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The Able TableKiosk eo i7210

Editor's Rating: star rating

Somewhere between a tablet notebook computer and a PDA, it offers great connectivity, lots of storage, and a 7-in. touch screen

I've had the chance to test several members of the relatively new family of computers known as ultra-mobile PCs. When it comes to size, ease of use, and range of capabilities, these devices land somewhere between a full-sized tablet notebook computer on one end and a personal digital assistant on the other. Of those I have used, TableKiosk's eo i7210 is a favorite.

Available from reseller since October, the i7210 is about the size of a paperback novel and weighs 1.83 pounds with the battery inside. That leaves it too large to put in a pocket, but lighter than most notebooks, which typically weigh at least three pounds. Best of all, the i7210 gives you almost everything you would expect from a full-featured notebook, making it worth the $1,399 you'll pay for it.

Let's start with the all-important chip that makes the computer run. Unlike many ultra-mobile PCs, which tend to be less powerful than today's large tablets and notebooks, the eo i7210 features a decent processor—Intel's (INTC) Pentium M, which allows for low power consumption and longer battery life (in this case, that still isn't very long, though).

Getting Connected

The machine also runs Microsoft's (MSFT) Windows XP, and is capable of upgrading to the latest iteration of Windows—Vista, which became available to consumers at the end of January. There's plenty of memory and storage—a whole Gigabyte of RAM and 60 Gigabytes of hard disk drive space. It does lack a feature found in most laptops: a DVD/CD drive.

But as more video, audio, and other content becomes available for download over the Internet, the importance of these drives will diminish. And the device comes with a slot for reading an array of digital media, including so-called secure digital (SD) cards, a feature many laptops and PDAs lack.

I was equally impressed with the i7210's connectivity features. It comes not only with a LAN cable connection and Wi-Fi capabilities but also Bluetooth, which lets you connect wirelessly with all manner of electronic devices and surf the Net over cellular networks. Very few ultra-mobile PCs offer all three variants, making the i7210 a handy tool for professionals on the go.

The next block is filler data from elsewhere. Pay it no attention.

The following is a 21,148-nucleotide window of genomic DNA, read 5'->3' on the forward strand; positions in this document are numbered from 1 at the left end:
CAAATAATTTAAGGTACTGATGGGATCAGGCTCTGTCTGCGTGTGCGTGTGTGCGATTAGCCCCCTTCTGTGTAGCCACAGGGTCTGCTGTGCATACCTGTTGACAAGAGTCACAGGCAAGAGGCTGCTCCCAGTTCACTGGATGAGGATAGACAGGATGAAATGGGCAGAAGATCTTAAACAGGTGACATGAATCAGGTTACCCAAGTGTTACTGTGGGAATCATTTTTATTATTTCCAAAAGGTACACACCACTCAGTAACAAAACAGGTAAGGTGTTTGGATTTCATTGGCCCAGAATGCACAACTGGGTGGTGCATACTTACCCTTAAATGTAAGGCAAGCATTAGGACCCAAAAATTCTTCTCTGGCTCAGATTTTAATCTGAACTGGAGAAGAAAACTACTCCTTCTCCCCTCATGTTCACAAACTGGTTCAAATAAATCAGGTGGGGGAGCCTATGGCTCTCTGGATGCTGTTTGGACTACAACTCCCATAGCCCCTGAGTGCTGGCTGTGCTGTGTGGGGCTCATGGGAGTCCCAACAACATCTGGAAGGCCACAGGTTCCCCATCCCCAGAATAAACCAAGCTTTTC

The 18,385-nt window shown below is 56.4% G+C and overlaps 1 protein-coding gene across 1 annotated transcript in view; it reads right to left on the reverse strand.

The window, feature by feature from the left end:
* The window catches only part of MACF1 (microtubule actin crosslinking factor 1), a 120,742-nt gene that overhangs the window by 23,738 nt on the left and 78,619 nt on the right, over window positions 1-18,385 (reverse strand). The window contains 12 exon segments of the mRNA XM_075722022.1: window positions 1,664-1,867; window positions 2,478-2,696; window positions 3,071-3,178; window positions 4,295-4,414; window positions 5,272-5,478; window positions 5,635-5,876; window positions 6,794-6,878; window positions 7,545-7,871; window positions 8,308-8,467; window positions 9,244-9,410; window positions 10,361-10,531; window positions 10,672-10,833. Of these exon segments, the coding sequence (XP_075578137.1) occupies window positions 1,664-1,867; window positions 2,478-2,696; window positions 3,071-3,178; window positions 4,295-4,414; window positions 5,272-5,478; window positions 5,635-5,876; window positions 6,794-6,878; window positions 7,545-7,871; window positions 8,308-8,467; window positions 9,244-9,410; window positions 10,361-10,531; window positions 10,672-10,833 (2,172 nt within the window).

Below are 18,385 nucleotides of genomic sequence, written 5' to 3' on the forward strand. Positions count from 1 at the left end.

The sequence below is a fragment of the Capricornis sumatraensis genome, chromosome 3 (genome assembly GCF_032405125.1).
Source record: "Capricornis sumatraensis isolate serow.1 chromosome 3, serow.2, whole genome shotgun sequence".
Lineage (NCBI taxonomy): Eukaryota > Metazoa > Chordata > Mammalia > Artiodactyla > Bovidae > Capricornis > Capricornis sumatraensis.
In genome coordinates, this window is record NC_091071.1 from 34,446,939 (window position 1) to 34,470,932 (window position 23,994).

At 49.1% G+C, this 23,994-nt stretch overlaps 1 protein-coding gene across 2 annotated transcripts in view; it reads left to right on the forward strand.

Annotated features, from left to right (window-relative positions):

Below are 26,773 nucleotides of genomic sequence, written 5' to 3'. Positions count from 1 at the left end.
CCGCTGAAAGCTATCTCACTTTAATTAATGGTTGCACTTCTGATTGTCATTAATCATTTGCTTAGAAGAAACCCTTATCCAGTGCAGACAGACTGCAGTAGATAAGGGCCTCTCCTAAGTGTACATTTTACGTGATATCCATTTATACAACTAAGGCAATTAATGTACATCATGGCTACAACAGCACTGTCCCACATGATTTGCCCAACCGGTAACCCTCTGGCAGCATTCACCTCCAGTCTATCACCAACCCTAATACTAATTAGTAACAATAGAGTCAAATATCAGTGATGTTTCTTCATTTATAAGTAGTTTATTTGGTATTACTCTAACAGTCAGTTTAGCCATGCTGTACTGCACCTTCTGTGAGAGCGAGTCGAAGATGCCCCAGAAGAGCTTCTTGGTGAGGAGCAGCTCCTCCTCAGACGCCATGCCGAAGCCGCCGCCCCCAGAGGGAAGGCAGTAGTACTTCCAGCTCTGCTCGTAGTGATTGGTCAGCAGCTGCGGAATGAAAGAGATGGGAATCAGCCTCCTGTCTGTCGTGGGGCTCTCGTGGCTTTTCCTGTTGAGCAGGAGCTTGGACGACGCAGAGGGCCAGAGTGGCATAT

No Screen Squint

The i7210 also boasts a range of easy to use multimedia functions, including a jack for an additional microphone and a built-in 1.3 megapixel camera that can be used for video calling. It comes with Windows Messenger, but you can also download other Internet communication tools, such as eBay's (EBAY) Skype. Music lovers will no doubt appreciate the computer's separate control pad for digital music. And it boasts easy-to-find buttons for launching Internet Explorer and adjusting volume and screen brightness.

The accolades continue. The 7-in. touch screen was large enough that my eyes didn't tire from reading or watching, and it responded well to stylus or finger controls. The handwriting recognition picked up even my scribbles without a problem.

I had some minor quibbles with the i7210. First, I wish it came with some of the software perks I've found on other ultra-mobile PCs, such as RSS-feed management available on the Nokia n800 tablet (see, 1/31/07, "Nokia's New and Novel N800").

Battery Drain

Unlike most tablets, the i7210 came with both a kickstand and a docking station. This lets users set up the device as if it were a picture frame, for more comfortable video watching. A note of caution, though: The device's battery only lasts about two and a half hours, so, if you plan to watch a long movie, be sure to bring a spare. Some new devices out there can last several hours longer.

And finally, while the keyboard is easily turned on with a button on a virtual dashboard, I prefer the good old keyboard, which you can add using one of the device's two USB ports or a USB port on the docking station. Overall, these gripes are minor, and the i720 is a great option for anyone in search of a smaller, easy-to-use tablet PC.

Kharif is a senior writer for in Portland, Ore.

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